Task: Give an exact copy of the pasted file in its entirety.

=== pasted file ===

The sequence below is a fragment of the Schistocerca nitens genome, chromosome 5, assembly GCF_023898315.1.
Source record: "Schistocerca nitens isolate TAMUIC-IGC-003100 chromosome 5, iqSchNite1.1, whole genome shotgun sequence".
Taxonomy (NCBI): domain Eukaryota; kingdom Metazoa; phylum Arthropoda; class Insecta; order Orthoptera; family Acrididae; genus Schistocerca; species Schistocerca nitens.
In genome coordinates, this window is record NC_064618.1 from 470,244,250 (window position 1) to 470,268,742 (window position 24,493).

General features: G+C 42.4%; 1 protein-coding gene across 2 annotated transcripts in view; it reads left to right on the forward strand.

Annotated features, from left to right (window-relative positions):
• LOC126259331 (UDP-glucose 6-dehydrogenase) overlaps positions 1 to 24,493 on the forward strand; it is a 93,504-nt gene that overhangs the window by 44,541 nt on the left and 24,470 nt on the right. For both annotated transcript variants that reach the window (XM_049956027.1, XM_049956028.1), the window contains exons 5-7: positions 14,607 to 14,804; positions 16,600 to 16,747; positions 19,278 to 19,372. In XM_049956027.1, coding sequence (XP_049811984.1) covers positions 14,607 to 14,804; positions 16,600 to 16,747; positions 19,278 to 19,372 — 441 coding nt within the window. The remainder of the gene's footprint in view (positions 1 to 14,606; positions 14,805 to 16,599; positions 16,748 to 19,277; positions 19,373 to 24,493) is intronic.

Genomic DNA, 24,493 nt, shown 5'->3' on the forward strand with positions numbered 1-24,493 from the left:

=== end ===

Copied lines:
The sequence below is a fragment of the Schistocerca nitens genome, chromosome 5, assembly GCF_023898315.1.
Source record: "Schistocerca nitens isolate TAMUIC-IGC-003100 chromosome 5, iqSchNite1.1, whole genome shotgun sequence".
Taxonomy (NCBI): domain Eukaryota; kingdom Metazoa; phylum Arthropoda; class Insecta; order Orthoptera; family Acrididae; genus Schistocerca; species Schistocerca nitens.
In genome coordinates, this window is record NC_064618.1 from 470,244,250 (window position 1) to 470,268,742 (window position 24,493).

General features: G+C 42.4%; 1 protein-coding gene across 2 annotated transcripts in view; it reads left to right on the forward strand.

Annotated features, from left to right (window-relative positions):
• LOC126259331 (UDP-glucose 6-dehydrogenase) overlaps positions 1 to 24,493 on the forward strand; it is a 93,504-nt gene that overhangs the window by 44,541 nt on the left and 24,470 nt on the right. For both annotated transcript variants that reach the window (XM_049956027.1, XM_049956028.1), the window contains exons 5-7: positions 14,607 to 14,804; positions 16,600 to 16,747; positions 19,278 to 19,372. In XM_049956027.1, coding sequence (XP_049811984.1) covers positions 14,607 to 14,804; positions 16,600 to 16,747; positions 19,278 to 19,372 — 441 coding nt within the window. The remainder of the gene's footprint in view (positions 1 to 14,606; positions 14,805 to 16,599; positions 16,748 to 19,277; positions 19,373 to 24,493) is intronic.

Genomic DNA, 24,493 nt, shown 5'->3' on the forward strand with positions numbered 1-24,493 from the left: